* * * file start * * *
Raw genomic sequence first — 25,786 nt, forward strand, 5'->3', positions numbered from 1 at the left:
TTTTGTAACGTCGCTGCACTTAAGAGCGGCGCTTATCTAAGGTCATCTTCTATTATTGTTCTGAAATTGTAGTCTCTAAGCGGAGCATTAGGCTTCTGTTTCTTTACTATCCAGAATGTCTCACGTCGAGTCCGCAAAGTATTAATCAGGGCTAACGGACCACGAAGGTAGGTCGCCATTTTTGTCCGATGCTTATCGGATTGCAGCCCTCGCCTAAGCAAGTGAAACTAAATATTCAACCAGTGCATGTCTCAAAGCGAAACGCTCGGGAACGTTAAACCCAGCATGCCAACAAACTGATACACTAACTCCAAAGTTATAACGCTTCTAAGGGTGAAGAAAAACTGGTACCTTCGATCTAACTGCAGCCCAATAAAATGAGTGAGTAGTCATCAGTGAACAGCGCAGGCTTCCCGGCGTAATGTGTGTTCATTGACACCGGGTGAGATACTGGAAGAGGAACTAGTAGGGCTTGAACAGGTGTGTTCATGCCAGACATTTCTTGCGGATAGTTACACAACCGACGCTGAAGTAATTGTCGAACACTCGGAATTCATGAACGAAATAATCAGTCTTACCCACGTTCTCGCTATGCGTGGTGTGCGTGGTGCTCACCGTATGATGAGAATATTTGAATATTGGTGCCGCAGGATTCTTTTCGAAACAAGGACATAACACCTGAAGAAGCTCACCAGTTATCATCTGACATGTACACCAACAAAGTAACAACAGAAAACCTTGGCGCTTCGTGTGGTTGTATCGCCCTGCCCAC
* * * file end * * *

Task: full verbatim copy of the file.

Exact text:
Raw genomic sequence first — 25,786 nt, forward strand, 5'->3', positions numbered from 1 at the left:
TTTTGTAACGTCGCTGCACTTAAGAGCGGCGCTTATCTAAGGTCATCTTCTATTATTGTTCTGAAATTGTAGTCTCTAAGCGGAGCATTAGGCTTCTGTTTCTTTACTATCCAGAATGTCTCACGTCGAGTCCGCAAAGTATTAATCAGGGCTAACGGACCACGAAGGTAGGTCGCCATTTTTGTCCGATGCTTATCGGATTGCAGCCCTCGCCTAAGCAAGTGAAACTAAATATTCAACCAGTGCATGTCTCAAAGCGAAACGCTCGGGAACGTTAAACCCAGCATGCCAACAAACTGATACACTAACTCCAAAGTTATAACGCTTCTAAGGGTGAAGAAAAACTGGTACCTTCGATCTAACTGCAGCCCAATAAAATGAGTGAGTAGTCATCAGTGAACAGCGCAGGCTTCCCGGCGTAATGTGTGTTCATTGACACCGGGTGAGATACTGGAAGAGGAACTAGTAGGGCTTGAACAGGTGTGTTCATGCCAGACATTTCTTGCGGATAGTTACACAACCGACGCTGAAGTAATTGTCGAACACTCGGAATTCATGAACGAAATAATCAGTCTTACCCACGTTCTCGCTATGCGTGGTGTGCGTGGTGCTCACCGTATGATGAGAATATTTGAATATTGGTGCCGCAGGATTCTTTTCGAAACAAGGACATAACACCTGAAGAAGCTCACCAGTTATCATCTGACATGTACACCAACAAAGTAACAACAGAAAACCTTGGCGCTTCGTGTGGTTGTATCGCCCTGCCCAC